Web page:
Objectives: Off-pump coronary artery bypass grafting may decrease operative morbidity when compared to on-pump bypass grafting; however, it is technically demanding and thus quality control is essential. This study assesses the clinical feasibility of a new, indocyanine green (ICG)-based imaging system (SPY; Novadaq Technologies; Toronto, ON, Canada) to monitor the quality of anastomoses and grafts in off-pump revascularization.
Setting: Thirty-eight consecutive patients undergoing nonemergent coronary artery bypass grafting without the use of extracorporeal circulation at two Swiss cardiac surgery clinics were included. On completion of bypass grafts, the quality of the grafts was assessed using the ICG-based imaging system. The imaging device comprises an 806-nm laser light source that is used to cause ICG to fluoresce and a near infrared-sensitive charged couple device videocamera that is used to capture the fluorescence images. ICG was administered through the central venous line, and images were acquired during the first pass of the ICG through the field of view. Graft flow (qualitative) and the quality of the grafts and anastomoses were assessed intraoperatively.
Results: Between March 2002 and September 2002, a total of 38 patients (26 men and 12 women; mean ± SD age, 64.6 ± 10.5 years; body mass index, 27.1 ± 2.9) underwent surgery and imaging at two institutions. One hundred seven of 124 grafts (45 arteries and 62 veins) were analyzed. Seventeen grafts could not be assessed due to difficulties in positioning. The imaging system was easy to handle, and no adverse reactions to ICG were observed. Four of the 107 grafts imaged required revision (three anastomotic constrictions and one graft dissection). Each imaging sequence required approximately 1.25 to 2.5 mg of ICG. The images were equivalent to angiography without the need for radiographs and catheter insertion. In addition, the course of coronaries that would otherwise be difficult to locate in obese patients could be detected using the imaging system. Biochemical and ECG data demonstrated an absence of intraoperative or postoperative myocardial damage, and no liver enzyme elevation or renal dysfunction.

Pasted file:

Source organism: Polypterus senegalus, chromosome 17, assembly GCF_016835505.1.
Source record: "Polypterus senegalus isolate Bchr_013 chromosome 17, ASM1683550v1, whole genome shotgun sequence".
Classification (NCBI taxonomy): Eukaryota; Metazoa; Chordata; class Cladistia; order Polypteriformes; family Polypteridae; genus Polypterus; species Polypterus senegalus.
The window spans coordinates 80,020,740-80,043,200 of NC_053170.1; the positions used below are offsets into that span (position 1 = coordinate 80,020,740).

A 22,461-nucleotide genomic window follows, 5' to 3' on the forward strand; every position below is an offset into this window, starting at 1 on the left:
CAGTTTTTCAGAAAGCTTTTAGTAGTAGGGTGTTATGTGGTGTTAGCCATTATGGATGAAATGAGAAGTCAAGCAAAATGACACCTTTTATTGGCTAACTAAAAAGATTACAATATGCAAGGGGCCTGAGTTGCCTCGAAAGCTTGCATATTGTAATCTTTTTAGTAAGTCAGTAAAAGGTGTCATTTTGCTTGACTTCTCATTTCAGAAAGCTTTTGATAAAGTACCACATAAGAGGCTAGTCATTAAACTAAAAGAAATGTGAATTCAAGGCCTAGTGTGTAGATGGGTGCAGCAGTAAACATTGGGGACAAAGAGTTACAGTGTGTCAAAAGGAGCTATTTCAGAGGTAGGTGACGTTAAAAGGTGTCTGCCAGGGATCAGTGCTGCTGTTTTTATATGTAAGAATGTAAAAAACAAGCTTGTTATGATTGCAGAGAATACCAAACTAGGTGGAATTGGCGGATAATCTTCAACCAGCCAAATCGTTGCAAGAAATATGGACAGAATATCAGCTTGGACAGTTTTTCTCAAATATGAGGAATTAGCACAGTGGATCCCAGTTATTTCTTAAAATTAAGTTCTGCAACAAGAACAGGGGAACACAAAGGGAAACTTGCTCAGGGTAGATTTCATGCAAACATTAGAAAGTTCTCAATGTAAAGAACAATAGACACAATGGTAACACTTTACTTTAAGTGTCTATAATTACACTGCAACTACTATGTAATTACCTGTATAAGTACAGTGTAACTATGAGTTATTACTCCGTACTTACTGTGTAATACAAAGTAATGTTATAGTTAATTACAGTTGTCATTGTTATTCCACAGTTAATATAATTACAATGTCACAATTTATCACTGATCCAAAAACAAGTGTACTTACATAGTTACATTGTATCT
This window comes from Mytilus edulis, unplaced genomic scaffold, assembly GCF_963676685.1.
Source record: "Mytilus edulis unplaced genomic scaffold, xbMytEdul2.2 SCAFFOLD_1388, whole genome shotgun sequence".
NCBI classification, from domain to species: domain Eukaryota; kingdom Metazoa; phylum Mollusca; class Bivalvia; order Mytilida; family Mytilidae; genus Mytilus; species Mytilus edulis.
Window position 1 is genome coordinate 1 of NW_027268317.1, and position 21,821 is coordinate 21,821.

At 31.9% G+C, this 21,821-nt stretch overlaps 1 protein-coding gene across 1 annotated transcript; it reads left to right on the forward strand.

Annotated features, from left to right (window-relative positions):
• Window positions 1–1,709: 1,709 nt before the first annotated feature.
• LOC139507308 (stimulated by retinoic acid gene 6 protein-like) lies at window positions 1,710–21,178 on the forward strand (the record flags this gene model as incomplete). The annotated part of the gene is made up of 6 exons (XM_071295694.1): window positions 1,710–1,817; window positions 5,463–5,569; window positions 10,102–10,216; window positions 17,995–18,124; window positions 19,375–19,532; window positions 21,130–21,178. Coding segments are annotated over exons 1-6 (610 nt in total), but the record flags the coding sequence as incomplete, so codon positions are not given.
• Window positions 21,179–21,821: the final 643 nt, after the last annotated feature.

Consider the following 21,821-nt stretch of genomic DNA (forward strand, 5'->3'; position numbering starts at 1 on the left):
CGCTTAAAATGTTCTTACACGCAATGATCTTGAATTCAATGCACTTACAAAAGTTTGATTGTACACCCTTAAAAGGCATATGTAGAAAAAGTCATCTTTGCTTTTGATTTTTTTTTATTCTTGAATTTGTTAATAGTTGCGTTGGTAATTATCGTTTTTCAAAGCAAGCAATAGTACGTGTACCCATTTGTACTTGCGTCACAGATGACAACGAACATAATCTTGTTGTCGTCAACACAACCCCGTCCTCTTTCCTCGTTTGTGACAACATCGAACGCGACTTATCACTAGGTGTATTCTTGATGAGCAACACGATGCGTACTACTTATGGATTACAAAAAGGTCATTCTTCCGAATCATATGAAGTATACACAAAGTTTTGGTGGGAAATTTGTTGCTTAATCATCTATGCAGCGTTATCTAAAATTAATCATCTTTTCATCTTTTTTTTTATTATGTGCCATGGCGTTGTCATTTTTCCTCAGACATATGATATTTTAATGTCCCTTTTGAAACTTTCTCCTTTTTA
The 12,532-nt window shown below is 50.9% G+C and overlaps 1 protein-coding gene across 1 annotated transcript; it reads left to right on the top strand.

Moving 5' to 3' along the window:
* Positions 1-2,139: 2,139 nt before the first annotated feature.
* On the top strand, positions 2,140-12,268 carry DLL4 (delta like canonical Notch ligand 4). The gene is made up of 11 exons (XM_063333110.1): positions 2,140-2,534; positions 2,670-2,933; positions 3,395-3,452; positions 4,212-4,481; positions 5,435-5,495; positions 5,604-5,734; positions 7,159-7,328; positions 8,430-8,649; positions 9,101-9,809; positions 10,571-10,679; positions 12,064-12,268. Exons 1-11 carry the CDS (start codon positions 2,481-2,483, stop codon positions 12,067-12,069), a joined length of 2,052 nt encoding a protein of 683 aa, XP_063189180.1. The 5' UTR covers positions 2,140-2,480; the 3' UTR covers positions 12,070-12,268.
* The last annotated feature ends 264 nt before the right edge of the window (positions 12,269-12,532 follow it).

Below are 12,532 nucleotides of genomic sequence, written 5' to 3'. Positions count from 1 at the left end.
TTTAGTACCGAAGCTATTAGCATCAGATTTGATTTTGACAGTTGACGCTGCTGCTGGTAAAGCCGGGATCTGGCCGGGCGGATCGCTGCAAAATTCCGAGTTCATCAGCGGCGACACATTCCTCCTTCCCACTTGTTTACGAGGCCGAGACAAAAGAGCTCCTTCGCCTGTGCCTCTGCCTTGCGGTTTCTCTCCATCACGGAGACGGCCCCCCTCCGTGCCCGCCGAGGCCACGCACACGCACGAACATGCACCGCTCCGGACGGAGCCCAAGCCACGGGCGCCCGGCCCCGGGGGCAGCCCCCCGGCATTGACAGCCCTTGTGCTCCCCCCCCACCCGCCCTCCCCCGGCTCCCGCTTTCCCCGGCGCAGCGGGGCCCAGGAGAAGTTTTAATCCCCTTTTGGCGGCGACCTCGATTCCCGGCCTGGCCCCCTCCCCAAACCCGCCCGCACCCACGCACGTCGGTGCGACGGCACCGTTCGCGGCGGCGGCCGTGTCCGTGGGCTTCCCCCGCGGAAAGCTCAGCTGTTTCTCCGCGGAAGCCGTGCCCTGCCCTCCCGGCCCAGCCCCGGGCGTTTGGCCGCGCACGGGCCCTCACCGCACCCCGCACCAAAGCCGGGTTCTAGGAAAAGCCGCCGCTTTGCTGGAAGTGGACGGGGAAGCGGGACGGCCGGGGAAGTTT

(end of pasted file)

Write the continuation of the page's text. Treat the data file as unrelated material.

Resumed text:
Conclusions: This study supports the clinical utility of a ICG-based imaging system for the assessment of the quality of bypass grafts, which appears to be safe and simple to use.